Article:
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Oxford cyclists criticise proposed overhaul at key junction

Frideswide Square proposals risk creating "hostile environment" for cyclists...

Cycle campaigners in Oxford have hit out at proposals to redevelop the city’s Frideswide Square which could see traffic lights replaced with roundabouts, claiming that the measure could result in a “hostile environment” for cyclists.

The present layout of the ‘square’ – in reality, a mish-mash of a junction, with exits at the eastern end heading towards the city centre, and those to the west heading into the railway station forecourt and under the Botley road bridge – has long attracted criticism due to its layout which can easily catch out the unwary.

But according to the Oxford Mail, plans to introduce mini-roundabouts to ease congestion, which has been recommended by Oxfordshire City Council after it examined four separate proposals, would create an extra hazard for cyclists.

The council claims that by changing the layout of the junction to create narrow lanes for traffic and mini-roundabouts would improve traffic flow while reducing the speed of vehicles, and also provide additional room for cyclists and pedestrians, with seating and a café in the centre of the square possibly being incorporated into the plan.

According to the council’s consultation document, “ “The layout would be simple and easy to navigate for all users, removing the need for visually intrusive road markings and directional signing.”

However, the council acknowledges that “Some pedestrians and cyclists may perceive that the improved square is less safe than it is, due to the removal of push button crossings and the introduction of roundabouts.”

Local cycle campaign group Cyclox says that the proposals afford too little provision for cyclists, with vice-chairman Richard Mann saying: “What they are proposing is for roads to be narrowed. We will see the situation that we now have under the railway bridge, where cyclists experience real discomfort and hostility as they try to find a position between cars, repeated on all the approach roads.”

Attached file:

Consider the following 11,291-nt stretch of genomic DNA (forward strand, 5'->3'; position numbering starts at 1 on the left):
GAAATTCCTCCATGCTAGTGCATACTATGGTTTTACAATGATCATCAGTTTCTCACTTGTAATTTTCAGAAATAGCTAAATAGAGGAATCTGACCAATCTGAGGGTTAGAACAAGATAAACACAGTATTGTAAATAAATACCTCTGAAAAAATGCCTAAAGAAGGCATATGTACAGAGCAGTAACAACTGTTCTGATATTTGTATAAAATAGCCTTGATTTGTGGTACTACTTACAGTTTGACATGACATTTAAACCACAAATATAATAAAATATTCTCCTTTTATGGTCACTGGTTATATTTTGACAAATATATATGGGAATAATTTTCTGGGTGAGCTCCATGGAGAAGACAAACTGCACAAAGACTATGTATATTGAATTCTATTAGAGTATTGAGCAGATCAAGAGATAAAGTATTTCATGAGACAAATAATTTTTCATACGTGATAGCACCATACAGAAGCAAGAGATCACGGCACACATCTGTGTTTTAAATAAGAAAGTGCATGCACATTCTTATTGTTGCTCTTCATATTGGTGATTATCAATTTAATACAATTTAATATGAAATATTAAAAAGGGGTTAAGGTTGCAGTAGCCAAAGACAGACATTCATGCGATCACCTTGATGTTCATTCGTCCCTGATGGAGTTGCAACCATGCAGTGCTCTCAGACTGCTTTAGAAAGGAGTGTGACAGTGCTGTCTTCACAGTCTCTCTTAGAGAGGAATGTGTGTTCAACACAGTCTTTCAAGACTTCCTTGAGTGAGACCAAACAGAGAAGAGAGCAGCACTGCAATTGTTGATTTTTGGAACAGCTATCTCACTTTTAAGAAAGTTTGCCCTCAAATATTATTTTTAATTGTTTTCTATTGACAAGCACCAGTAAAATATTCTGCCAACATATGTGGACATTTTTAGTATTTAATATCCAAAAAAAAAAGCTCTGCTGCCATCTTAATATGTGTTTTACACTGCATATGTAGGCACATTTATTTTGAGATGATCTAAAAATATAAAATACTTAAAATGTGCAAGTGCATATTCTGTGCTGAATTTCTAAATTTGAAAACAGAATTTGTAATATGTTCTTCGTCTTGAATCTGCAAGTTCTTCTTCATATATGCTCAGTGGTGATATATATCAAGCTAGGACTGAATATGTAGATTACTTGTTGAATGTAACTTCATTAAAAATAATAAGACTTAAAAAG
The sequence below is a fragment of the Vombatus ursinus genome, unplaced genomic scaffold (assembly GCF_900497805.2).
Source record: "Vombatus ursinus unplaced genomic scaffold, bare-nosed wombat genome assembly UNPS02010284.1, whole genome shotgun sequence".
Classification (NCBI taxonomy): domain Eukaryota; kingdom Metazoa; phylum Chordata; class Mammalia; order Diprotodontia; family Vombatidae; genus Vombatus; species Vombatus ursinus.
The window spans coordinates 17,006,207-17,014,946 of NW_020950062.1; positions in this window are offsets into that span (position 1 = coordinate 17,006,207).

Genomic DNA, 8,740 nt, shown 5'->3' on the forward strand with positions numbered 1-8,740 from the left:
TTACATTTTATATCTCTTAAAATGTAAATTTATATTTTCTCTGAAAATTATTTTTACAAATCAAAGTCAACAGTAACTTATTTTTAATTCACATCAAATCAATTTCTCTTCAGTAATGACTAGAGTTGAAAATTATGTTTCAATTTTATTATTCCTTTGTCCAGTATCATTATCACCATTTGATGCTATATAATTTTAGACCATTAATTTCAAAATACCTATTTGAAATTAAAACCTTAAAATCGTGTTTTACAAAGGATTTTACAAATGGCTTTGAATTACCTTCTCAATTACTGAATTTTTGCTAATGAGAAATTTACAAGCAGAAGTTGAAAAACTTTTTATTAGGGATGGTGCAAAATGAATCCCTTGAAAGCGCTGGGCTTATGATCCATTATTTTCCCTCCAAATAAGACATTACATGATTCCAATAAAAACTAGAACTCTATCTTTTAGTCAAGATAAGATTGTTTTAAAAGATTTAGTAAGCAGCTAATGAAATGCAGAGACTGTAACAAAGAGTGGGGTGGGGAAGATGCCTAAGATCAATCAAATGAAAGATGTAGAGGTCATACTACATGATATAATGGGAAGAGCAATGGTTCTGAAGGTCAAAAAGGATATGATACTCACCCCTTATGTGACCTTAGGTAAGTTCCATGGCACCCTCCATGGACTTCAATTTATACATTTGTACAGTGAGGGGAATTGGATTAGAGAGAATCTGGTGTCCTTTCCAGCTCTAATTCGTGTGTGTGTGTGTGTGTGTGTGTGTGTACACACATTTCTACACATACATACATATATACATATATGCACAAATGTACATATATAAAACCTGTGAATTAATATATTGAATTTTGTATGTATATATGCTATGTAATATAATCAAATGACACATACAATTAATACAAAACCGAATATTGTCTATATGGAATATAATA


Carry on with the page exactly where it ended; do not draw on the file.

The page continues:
The road under the bridge, which forms the main approach to the city centre from the west, has previously been criticised by Cyclox as “the worst place for cycling in the city."

Mr Mann continued: “There is a big risk that a hostile environment is being created for unconfident cyclists. If you let more traffic into the square it will just move somewhere else.”

Urban design consultant Graham Smith, who previously taught at Oxford Brookes University, said that cyclists risked becoming “disadvantaged,” and that pedestrians would also encounter problems as they tried to negotiate the square.

“There is a dearth of cycle provision,” he explained. “Greater cycling and walking measures are needed. I have to say the landscape designs in the option favoured by the council leave me cold.”

A council spokesman told the newspaper that the proposed scheme would result in less of a requirement for “formal cycle facilities” applicable on roads with higher traffic speeds.

He added: “Nothing is set in stone. There’s a long way to go before we reach a finalised proposal. The county council currently has its entire capital programme under review. This scheme will cost several millions. But funding generally will be difficult to come by because Government grants will be cut.”

Simon has been news editor at since 2009, reporting on 10 editions and counting of pro cycling’s biggest races such as the Tour de France, stories on issues including infrastructure and campaigning, and interviewing some of the biggest names in cycling. A law and languages graduate, published translator and former retail analyst, his background has proved invaluable in reporting on issues as diverse as cycling-related court cases, anti-doping investigations, and the bike industry. He splits his time between London and Cambridge, and loves taking his miniature schnauzer Elodie on adventures in the basket of her Elephant Bike.

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